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Cagles Appliance Specializing in Appliance Service and Repair in

Rancho Cucamonga

When you call in to set up a service call, it is always advisable to have readily available:
       -Your name
       -Property address
       -Major cross streets
       -Phone number where you can be reached prior to the call
       -Type of appliance -- washer, dryer (gas/electric), dishwasher, cook top, oven, etc.
       -If an appliance is built in or in a cabinet of some kind, it is helpful to let the dispatcher know.
       -Brand of appliance, including model number (Maytag, Jenn-Air, etc.)
       -Approximate age of appliance
       -Do you have an extended warranty
      -Was the appliance purchased from Cagles
      -What problems are you experiencing with your appliance
      -If you are a landlord, the tenant's contact info as well as landlord's and the billing information if you have a charge account established
Our service dispatchers may ask you additional questions, and they are just to assist the technician for his call, and to help them in their routing and timing of the calls.  The dispatcher will initially give you a specific day that a tech can come, but cannot generally give you a time range until the morning of the call.  We encourage all customers to call the morning of a service call to find out the approximate time.  At that time (after 9 am) we will be able to give you a 4 hour range of time to expect the technician.  Please be aware, circumstances do arise when those time frames need to be adjusted, but we make our best attempt to contact you ahead of time to make sure we still come at a convenient time.

Rancho Cucamonga's first settlers were Native American. By 1200 A.D., Kukamongan Native Americans had established a village settlement in the area around present-day Red Hill, near the city's western border. Kukamonga derives its name from a Native-American word meaning "sandy place."Anthropologists have determined that this cluster of settlers likely belonged to the Gabrielino culture, at one time one of the largest concentrations of Native American peoples on the North American continent. In the 18th Century, following an expedition led by Gaspar de Portola, the land was incorporated into the Mission System established by Father Junipera Serra and his group of soldiers and Franciscan Monks.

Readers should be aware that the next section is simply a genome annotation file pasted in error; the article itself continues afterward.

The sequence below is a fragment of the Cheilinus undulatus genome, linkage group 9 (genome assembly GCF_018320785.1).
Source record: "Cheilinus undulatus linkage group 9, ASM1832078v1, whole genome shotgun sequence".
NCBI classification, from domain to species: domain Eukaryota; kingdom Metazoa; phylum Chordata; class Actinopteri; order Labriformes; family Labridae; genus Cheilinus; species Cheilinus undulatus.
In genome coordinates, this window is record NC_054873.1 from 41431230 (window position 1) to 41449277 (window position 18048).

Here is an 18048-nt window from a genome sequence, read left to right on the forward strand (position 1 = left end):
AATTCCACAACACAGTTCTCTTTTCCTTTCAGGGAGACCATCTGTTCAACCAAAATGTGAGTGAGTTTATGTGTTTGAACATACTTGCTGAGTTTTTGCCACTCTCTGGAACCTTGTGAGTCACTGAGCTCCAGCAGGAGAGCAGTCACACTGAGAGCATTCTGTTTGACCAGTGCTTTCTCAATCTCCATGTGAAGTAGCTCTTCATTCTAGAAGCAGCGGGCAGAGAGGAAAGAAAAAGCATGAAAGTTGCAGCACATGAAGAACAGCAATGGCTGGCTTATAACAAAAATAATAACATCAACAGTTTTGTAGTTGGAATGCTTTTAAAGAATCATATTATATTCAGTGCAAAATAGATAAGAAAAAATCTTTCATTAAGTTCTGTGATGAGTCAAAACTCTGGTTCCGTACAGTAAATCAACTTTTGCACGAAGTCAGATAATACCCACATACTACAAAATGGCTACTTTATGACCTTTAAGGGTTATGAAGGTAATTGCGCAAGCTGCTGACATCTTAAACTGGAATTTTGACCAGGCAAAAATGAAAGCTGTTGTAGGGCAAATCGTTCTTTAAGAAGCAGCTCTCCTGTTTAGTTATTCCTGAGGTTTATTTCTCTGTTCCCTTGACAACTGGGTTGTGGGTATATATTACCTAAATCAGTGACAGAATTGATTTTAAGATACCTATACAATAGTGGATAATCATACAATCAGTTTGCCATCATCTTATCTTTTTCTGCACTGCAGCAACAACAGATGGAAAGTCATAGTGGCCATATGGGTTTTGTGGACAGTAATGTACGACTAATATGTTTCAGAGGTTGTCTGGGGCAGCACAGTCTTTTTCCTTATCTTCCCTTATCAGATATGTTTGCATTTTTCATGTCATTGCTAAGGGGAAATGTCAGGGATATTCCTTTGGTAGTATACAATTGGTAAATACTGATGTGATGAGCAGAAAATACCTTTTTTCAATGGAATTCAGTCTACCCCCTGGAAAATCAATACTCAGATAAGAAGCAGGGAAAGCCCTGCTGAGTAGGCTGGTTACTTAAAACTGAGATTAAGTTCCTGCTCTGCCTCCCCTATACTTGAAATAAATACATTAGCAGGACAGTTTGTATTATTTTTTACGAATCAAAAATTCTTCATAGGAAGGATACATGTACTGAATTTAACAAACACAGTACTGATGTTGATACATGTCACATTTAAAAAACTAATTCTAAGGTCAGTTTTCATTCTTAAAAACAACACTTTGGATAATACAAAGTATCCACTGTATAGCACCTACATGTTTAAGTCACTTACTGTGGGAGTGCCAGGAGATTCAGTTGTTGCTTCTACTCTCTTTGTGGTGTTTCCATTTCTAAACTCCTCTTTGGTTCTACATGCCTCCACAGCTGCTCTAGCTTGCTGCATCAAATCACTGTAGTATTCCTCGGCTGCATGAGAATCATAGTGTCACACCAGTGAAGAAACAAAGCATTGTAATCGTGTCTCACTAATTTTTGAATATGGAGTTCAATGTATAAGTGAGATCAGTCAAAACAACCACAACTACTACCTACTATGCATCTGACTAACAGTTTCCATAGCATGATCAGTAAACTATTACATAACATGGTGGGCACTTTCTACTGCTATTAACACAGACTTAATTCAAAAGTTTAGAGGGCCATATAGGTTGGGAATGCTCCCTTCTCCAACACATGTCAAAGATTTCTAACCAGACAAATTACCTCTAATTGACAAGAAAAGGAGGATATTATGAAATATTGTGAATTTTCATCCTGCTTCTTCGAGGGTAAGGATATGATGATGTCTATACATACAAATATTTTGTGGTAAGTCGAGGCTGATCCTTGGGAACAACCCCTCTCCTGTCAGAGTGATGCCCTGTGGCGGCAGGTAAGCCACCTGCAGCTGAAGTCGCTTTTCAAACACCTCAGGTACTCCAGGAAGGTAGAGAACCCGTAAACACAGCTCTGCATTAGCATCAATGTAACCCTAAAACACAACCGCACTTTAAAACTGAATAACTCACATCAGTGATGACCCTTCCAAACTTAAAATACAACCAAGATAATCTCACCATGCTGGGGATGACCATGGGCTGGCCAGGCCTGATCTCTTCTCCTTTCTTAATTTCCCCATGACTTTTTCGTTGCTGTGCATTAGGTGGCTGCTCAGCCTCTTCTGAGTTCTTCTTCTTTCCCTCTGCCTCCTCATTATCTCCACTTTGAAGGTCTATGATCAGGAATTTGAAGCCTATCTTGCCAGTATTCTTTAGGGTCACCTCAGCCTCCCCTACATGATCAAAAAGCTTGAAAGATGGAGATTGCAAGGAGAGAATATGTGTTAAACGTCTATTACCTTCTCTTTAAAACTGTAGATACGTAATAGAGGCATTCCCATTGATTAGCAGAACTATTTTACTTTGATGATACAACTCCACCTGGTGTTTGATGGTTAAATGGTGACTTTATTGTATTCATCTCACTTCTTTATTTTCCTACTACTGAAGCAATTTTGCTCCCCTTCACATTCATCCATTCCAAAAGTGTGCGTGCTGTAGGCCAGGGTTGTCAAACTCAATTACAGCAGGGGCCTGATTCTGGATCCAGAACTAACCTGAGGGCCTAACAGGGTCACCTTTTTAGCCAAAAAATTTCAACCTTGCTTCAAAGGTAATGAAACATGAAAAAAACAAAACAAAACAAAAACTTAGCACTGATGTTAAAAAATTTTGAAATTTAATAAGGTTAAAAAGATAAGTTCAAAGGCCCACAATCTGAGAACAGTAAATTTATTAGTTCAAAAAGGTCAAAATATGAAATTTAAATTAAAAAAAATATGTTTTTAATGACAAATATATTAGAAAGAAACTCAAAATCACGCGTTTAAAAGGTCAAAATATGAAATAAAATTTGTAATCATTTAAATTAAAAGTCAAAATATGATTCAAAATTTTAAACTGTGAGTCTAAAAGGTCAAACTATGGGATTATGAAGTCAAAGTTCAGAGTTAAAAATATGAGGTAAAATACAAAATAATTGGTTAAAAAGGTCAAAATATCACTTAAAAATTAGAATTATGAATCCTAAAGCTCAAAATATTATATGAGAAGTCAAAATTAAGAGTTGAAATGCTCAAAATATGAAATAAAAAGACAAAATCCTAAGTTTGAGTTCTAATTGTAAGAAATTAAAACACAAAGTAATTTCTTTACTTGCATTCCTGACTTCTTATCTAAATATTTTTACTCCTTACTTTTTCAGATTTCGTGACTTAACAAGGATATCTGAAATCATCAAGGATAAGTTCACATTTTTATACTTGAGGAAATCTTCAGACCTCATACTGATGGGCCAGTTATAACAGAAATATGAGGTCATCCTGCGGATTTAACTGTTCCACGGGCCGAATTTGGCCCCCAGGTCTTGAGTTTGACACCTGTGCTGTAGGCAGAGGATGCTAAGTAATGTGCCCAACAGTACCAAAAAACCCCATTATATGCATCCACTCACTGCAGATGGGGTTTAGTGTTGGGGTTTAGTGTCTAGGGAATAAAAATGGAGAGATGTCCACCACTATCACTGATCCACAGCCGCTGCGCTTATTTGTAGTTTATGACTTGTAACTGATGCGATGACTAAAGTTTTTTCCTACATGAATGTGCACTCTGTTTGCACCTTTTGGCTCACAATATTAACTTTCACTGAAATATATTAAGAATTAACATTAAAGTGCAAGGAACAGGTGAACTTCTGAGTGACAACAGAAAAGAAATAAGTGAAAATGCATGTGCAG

The front of John Rains' House, a National Historic Place.

After a half-century of political jockeying in the region, the land finally came under the control of Juan Bautista Alvarado, governor of Mexico. On March 3, 1839, Alvarado granted 13,000 acres of land in the area called Cucamonga to Tubercio Tapia, a first-generation Spanish native of Los Angeles, successful merchant, and notorious smuggler. Tapia went on to establish the first winery in California on his newly deeded land. Rancho Cucamonga was purchased by John Rains and his wife in 1858. The Rains family's home, Casa de Rancho Cucamonga, was completed in 1860 and now appears on the National Register of Historic Places.

During the ensuing years the town prospered and grew. In 1887, irrigation tunnels were dug into Cucamonga Canyon by Chinese laborers and the Santa Fe Railroad was extended through the area. Among the town's economic mainstays was agriculture, including olives, peaches, citrus, and, most notably, vineyards. In 1913, the Pacific Electric Railway was extended through Rancho Cucamonga in an effort to improve crop transportation. Several landmarks in existence today pay tribute to the city's multicultural founding. In particular, Our Lady of Mt. Carmel remains as a relic of the area's Mexican agriculture laborers while the Chinatown House stands as a reminder of the Chinese immigrants who labored in constructing the area's infrastructure.

In 1977, the unincorporated communities of Alta Loma, Cucamonga, and Etiwanda voted to incorporate, forming the city ofRancho Cucamonga.

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909-986-9789